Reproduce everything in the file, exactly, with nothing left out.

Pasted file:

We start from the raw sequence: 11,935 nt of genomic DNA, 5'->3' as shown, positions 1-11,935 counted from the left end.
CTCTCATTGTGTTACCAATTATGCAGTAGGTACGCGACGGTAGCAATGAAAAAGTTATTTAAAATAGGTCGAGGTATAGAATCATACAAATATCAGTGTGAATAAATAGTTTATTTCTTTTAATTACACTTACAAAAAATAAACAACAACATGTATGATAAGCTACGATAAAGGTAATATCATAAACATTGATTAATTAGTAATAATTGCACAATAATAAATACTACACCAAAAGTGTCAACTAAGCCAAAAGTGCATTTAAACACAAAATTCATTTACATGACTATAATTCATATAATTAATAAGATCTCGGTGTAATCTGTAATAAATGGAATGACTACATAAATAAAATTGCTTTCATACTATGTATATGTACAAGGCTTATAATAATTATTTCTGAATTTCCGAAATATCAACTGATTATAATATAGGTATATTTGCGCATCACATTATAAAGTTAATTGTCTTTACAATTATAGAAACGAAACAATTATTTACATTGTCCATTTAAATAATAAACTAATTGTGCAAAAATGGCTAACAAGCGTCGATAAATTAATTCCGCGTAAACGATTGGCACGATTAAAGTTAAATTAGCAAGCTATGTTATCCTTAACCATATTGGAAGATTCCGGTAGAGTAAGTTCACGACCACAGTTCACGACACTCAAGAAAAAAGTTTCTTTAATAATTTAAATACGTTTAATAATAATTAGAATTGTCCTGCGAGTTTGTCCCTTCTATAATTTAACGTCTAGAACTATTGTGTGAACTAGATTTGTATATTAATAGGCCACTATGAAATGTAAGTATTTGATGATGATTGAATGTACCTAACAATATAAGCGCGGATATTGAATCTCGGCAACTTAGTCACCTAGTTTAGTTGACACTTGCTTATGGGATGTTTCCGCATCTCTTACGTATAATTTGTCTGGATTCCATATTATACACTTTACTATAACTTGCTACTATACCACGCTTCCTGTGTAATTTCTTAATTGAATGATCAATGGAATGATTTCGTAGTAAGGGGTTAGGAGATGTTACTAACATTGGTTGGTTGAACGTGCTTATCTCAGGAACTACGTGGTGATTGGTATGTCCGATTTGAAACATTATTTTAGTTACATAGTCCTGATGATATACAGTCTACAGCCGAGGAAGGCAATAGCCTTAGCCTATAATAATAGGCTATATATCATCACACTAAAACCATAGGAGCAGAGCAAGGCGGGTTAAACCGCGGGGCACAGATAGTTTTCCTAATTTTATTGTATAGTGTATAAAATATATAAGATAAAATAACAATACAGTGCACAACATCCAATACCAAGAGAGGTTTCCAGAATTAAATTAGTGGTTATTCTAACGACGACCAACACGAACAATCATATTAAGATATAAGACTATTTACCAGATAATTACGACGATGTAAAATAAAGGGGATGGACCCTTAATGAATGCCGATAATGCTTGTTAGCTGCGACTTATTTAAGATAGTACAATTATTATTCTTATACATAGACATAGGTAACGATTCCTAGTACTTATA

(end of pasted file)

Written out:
We start from the raw sequence: 11,935 nt of genomic DNA, 5'->3' as shown, positions 1-11,935 counted from the left end.
CTCTCATTGTGTTACCAATTATGCAGTAGGTACGCGACGGTAGCAATGAAAAAGTTATTTAAAATAGGTCGAGGTATAGAATCATACAAATATCAGTGTGAATAAATAGTTTATTTCTTTTAATTACACTTACAAAAAATAAACAACAACATGTATGATAAGCTACGATAAAGGTAATATCATAAACATTGATTAATTAGTAATAATTGCACAATAATAAATACTACACCAAAAGTGTCAACTAAGCCAAAAGTGCATTTAAACACAAAATTCATTTACATGACTATAATTCATATAATTAATAAGATCTCGGTGTAATCTGTAATAAATGGAATGACTACATAAATAAAATTGCTTTCATACTATGTATATGTACAAGGCTTATAATAATTATTTCTGAATTTCCGAAATATCAACTGATTATAATATAGGTATATTTGCGCATCACATTATAAAGTTAATTGTCTTTACAATTATAGAAACGAAACAATTATTTACATTGTCCATTTAAATAATAAACTAATTGTGCAAAAATGGCTAACAAGCGTCGATAAATTAATTCCGCGTAAACGATTGGCACGATTAAAGTTAAATTAGCAAGCTATGTTATCCTTAACCATATTGGAAGATTCCGGTAGAGTAAGTTCACGACCACAGTTCACGACACTCAAGAAAAAAGTTTCTTTAATAATTTAAATACGTTTAATAATAATTAGAATTGTCCTGCGAGTTTGTCCCTTCTATAATTTAACGTCTAGAACTATTGTGTGAACTAGATTTGTATATTAATAGGCCACTATGAAATGTAAGTATTTGATGATGATTGAATGTACCTAACAATATAAGCGCGGATATTGAATCTCGGCAACTTAGTCACCTAGTTTAGTTGACACTTGCTTATGGGATGTTTCCGCATCTCTTACGTATAATTTGTCTGGATTCCATATTATACACTTTACTATAACTTGCTACTATACCACGCTTCCTGTGTAATTTCTTAATTGAATGATCAATGGAATGATTTCGTAGTAAGGGGTTAGGAGATGTTACTAACATTGGTTGGTTGAACGTGCTTATCTCAGGAACTACGTGGTGATTGGTATGTCCGATTTGAAACATTATTTTAGTTACATAGTCCTGATGATATACAGTCTACAGCCGAGGAAGGCAATAGCCTTAGCCTATAATAATAGGCTATATATCATCACACTAAAACCATAGGAGCAGAGCAAGGCGGGTTAAACCGCGGGGCACAGATAGTTTTCCTAATTTTATTGTATAGTGTATAAAATATATAAGATAAAATAACAATACAGTGCACAACATCCAATACCAAGAGAGGTTTCCAGAATTAAATTAGTGGTTATTCTAACGACGACCAACACGAACAATCATATTAAGATATAAGACTATTTACCAGATAATTACGACGATGTAAAATAAAGGGGATGGACCCTTAATGAATGCCGATAATGCTTGTTAGCTGCGACTTATTTAAGATAGTACAATTATTATTCTTATACATAGACATAGGTAACGATTCCTAGTACTTATA